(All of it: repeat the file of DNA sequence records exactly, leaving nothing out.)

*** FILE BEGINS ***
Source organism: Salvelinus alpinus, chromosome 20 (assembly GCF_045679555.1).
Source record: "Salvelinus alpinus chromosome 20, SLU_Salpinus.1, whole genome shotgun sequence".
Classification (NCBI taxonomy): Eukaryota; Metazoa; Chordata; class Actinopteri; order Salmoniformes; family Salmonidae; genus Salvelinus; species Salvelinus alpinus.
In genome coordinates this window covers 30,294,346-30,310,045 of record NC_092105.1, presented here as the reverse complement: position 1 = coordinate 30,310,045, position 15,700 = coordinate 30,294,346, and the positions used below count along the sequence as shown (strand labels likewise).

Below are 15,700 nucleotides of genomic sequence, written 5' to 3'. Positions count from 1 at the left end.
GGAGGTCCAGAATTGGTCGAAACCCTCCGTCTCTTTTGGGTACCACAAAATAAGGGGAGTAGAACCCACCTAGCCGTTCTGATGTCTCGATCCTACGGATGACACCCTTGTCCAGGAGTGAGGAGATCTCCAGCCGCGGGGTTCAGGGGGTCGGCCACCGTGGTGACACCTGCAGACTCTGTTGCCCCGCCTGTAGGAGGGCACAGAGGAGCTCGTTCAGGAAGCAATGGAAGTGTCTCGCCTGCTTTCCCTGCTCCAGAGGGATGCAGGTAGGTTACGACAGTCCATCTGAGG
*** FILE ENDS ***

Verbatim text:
Source organism: Salvelinus alpinus, chromosome 20 (assembly GCF_045679555.1).
Source record: "Salvelinus alpinus chromosome 20, SLU_Salpinus.1, whole genome shotgun sequence".
Classification (NCBI taxonomy): Eukaryota; Metazoa; Chordata; class Actinopteri; order Salmoniformes; family Salmonidae; genus Salvelinus; species Salvelinus alpinus.
In genome coordinates this window covers 30,294,346-30,310,045 of record NC_092105.1, presented here as the reverse complement: position 1 = coordinate 30,310,045, position 15,700 = coordinate 30,294,346, and the positions used below count along the sequence as shown (strand labels likewise).

Below are 15,700 nucleotides of genomic sequence, written 5' to 3'. Positions count from 1 at the left end.
GGAGGTCCAGAATTGGTCGAAACCCTCCGTCTCTTTTGGGTACCACAAAATAAGGGGAGTAGAACCCACCTAGCCGTTCTGATGTCTCGATCCTACGGATGACACCCTTGTCCAGGAGTGAGGAGATCTCCAGCCGCGGGGTTCAGGGGGTCGGCCACCGTGGTGACACCTGCAGACTCTGTTGCCCCGCCTGTAGGAGGGCACAGAGGAGCTCGTTCAGGAAGCAATGGAAGTGTCTCGCCTGCTTTCCCTGCTCCAGAGGGATGCAGGTAGGTTACGACAGTCCATCTGAGG